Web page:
Chapters 1–2

In the 1960s, tensions between two rival gangs separated along economic lines reach a violent breaking point.
Copy this list to... Buy the Book

Start learning with an activity...

  • Practice

    Answer a few questions on each word. Get one wrong? We'll ask some follow-up questions. Use it to prep for your next quiz!
  • Spelling Bee

    Test your spelling acumen. See the definition, listen to the word, then try to spell it correctly. Beat your last streak, or best your overall time. Spellers of the world, untie!
  • Vocabulary Jam

    Compete head-to-head in real-time to see which team can answer the most questions correctly. Start a Jam and invite your friends and classmates to join!

Explore the Words

definitions & notes only words
  1. consider
    deem to be
    Or I could have gotten one of the gang to come along, one of the four boys Darry and Soda and I have grown up with and consider family.
  2. conscious
    having awareness of surroundings and sensations and thoughts
    I remembered Johnny—his face all cut up and bruised, and I remembered how he had cried when we found him, half-conscious, in the corner lot.
  3. perspiration
    salty fluid secreted by sweat glands
    I could feel my palms getting clammy and the perspiration running down my back.
  4. suffocate
    die from lack of oxygen
    I could smell English Leather shaving lotion and stale tobacco, and I wondered foolishly if I would suffocate before they did anything.
  5. sympathetic
    expressing compassion or friendly fellow feelings
    His eyes are dark brown—lively, dancing, recklessly laughing eyes that can be gentle and sympathetic one moment and blazing with anger the next.
  6. acquire
    win something through one's efforts
    He was famous for shoplifting and his black-handled switchblade (which he couldn’t have acquired without his first talent), and he was always smarting off to the cops.
  7. unfathomable
    impossible to come to understand
    He liked fights, blondes, and for some unfathomable reason, school.
  8. organized
    methodical and efficient in arrangement or function
    In New York, Dally blew off steam in gang fights, but here, organized gangs are rarities—there are just small bunches of friends who stick together, and the warfare is between the social classes.
    A rarity is something unusual, often thought as valuable. This word almost makes an organized gang seem like something that Ponyboy wishes his neighborhood had. But he is actually somewhat of a loner who enjoys watching movies and reading books by himself. Any positive tone towards organized gangs would be connected to Dally.
  9. suspicious
    openly distrustful and unwilling to confide
    He had a nervous, suspicious look in his eyes, and that beating he got from the Socs didn’t help matters.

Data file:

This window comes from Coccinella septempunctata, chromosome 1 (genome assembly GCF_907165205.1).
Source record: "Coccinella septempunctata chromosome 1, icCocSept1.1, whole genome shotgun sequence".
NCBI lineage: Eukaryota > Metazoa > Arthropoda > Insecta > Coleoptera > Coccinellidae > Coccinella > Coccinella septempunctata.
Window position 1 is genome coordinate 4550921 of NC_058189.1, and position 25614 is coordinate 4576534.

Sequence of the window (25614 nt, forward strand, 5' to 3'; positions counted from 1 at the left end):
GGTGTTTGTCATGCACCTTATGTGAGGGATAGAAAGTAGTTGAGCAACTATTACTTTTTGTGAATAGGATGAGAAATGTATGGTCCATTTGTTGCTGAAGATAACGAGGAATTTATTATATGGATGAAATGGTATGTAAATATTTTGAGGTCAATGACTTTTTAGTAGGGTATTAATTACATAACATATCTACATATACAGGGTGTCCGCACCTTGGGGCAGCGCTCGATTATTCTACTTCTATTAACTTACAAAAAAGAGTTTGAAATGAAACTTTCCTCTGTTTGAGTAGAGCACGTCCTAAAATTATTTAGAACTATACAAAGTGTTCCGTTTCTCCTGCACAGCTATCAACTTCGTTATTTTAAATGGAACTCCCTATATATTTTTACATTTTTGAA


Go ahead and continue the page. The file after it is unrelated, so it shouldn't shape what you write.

10. surround
    extend on all sides of simultaneously; encircle
    Lying beside Soda, staring at the wall, I kept remembering the faces of the Socs as they surrounded me, that blue madras shirt the blond was wearing, and I could still hear a thick voice: “Need a haircut, greaser?”
  11. savvy
    get the meaning of something
    “Listen, kiddo, when Darry hollers at you ... he don’t mean nothin’. He’s just got more worries than somebody his age ought to. Don’t take him serious ... you dig, Pony? Don’t let him bug you. He’s really proud of you ’cause you’re so brainy. It’s just because you’re the baby—I mean, he loves you a lot. Savvy?”
    "Savvy" is used here as a question that means the same as "you dig?" As a noun, it means "common sense" and as an adjective, it means "having common sense." So a savvy person has savvy, savvy?
  12. appeal
    be attractive to
    Two-Bit or Steve or even Soda would have gone right along with him, just to see if they could embarrass the girls, but that kind of kicks just doesn’t appeal to me.
  13. incredulous
    not disposed or willing to believe; unbelieving
    She gave him an incredulous look; and then she threw her Coke in his face.
  14. hesitation
    indecision in speech or action
    If it had been me, or Two-Bit, or Soda or Steve, or anyone but Johnny, Dally would have flattened him without a moment’s hesitation.
  15. rebellious
    resisting control or authority
    Living in those conditions might have turned someone else rebellious and bitter; it was killing Johnny.
    The adjective "rebellious" comes from the Latin verb "bellare" which means "to make war." Because Johnny is not rebellious, even though his parents make war on him, everyone in the gang takes extra care to make him feel like he's their beloved kid brother.
Created on June 9, 2014 (updated July 16, 2018)

Sign up, it's free!

Whether you're a student, an educator, or a lifelong learner, can put you on the path to systematic vocabulary improvement.